Mark Edwards Hard Rain Project interview
- Sep 28, 2011
Mark Edwards is a leading environmental photographer who is the creator of the Hard Rain Project. We caught up with Mark to ask him about the new exhibition: What’ll You Do Now.
How did the Hard Rain exhibition first come about?
I got lost on the edge of the Sahara desert. A Tuareg nomad found me and took me to his people. He goes into a tiny hut and reappears with two sticks and an old cassette player. He rubs the sticks together and made a fire – we had a nice cup of tea, then he turned the cassette player on and Bob Dylan sings 'A Hard Rain’s A-Gonna Fall': “sad forests”, “dead oceans”, “where the people are many and their hands are all empty”. As Dylan piles image upon image, I have the idea to illustrate each line of the song. In the years that follow, I travel around the world on assignments that allow me to take the photographs that turn Dylan’s prophetic words into images of the real world. Thirty years later Tim Smith, at the Eden project, put it on as a big outdoor exhibition. Then people requested it all over the world.
What does the new exhibition show?
The new exhibition shows solutions to the problems highlighted in Hard Rain. The opening section shows the many links among challenges that are often considered in isolation: for example, poverty and forest loss, energy and water and how all of these issues are linked to climate change. The second part presents proven solutions from countries around the world – technologies, development projects, and lifestyle approaches that need to be scaled up and widely adopted if we are to create a sustainable civilization.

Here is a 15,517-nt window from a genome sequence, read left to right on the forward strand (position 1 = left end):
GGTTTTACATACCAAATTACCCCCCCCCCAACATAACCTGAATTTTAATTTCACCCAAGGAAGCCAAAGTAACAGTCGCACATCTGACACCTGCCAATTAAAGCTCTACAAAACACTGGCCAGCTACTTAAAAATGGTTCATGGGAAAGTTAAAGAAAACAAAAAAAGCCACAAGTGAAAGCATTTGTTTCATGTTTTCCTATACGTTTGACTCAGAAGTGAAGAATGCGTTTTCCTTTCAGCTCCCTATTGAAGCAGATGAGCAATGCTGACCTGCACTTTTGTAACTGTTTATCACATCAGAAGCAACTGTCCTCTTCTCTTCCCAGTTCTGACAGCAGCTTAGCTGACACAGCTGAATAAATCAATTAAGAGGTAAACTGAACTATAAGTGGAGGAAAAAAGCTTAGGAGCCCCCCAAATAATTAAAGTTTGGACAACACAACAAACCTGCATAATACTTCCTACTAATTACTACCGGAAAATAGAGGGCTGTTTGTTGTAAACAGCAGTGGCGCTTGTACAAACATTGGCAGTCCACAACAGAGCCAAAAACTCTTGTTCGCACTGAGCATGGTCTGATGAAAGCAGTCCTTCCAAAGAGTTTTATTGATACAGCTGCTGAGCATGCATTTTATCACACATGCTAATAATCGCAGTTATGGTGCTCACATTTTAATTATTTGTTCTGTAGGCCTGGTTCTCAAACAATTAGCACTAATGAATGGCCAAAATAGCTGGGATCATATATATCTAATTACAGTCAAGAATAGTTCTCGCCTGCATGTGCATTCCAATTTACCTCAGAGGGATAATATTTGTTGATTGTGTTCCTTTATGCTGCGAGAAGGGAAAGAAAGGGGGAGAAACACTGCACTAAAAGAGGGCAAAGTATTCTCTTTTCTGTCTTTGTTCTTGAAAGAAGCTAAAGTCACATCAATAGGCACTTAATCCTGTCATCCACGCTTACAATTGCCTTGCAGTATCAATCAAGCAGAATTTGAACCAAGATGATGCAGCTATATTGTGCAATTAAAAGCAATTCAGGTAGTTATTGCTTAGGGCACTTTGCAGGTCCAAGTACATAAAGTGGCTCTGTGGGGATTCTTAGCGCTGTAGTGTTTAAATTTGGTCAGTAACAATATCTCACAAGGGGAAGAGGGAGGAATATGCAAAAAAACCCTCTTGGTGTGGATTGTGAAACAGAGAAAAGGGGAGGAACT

The combined exhibition is designed to renew the ambitions for change in a large cross-section of the public and encourage political and business leaders to take bold, long-term decisions to secure our gains and avoid disasters that appear increasingly imminent.
How have people received the exhibition so far?
It’s been at Kew Gardens all summer. I was worried we had too many words (in the new display) but visitors take time to read it and think about it. It shows how we can align human systems with natural systems. But we make the point that we all have to show support to bolster governments resolve to act in favour of the future. I hope people will become active campaigners after they see it!
Where is it moving to next?
The launch edition is at Kew until the end of October. Then to the Edinburgh Botanic Gardens next April; Rio and London in June for the UN Earth Summit. The Swedish government is taking the exhibition to every city in Sweden and we are taking it to every university in the UK.
The image above shows one of the photographs featured in the exhibition, could explain what it represents?
It was taken in Mexico City. These are the neighborhoods where the transition from poverty occurs, where the next middle class is forged, where the next generation’s dreams, movements and governments are created. It’s where large agrarian families give way to small urban ones, putting an end to the major theme of human history, continuous population growth. These are the places where the next great cultural boom will be born, or where the next great explosion of violence will occur. The difference depends on our ability to notice, and our willingness to engage.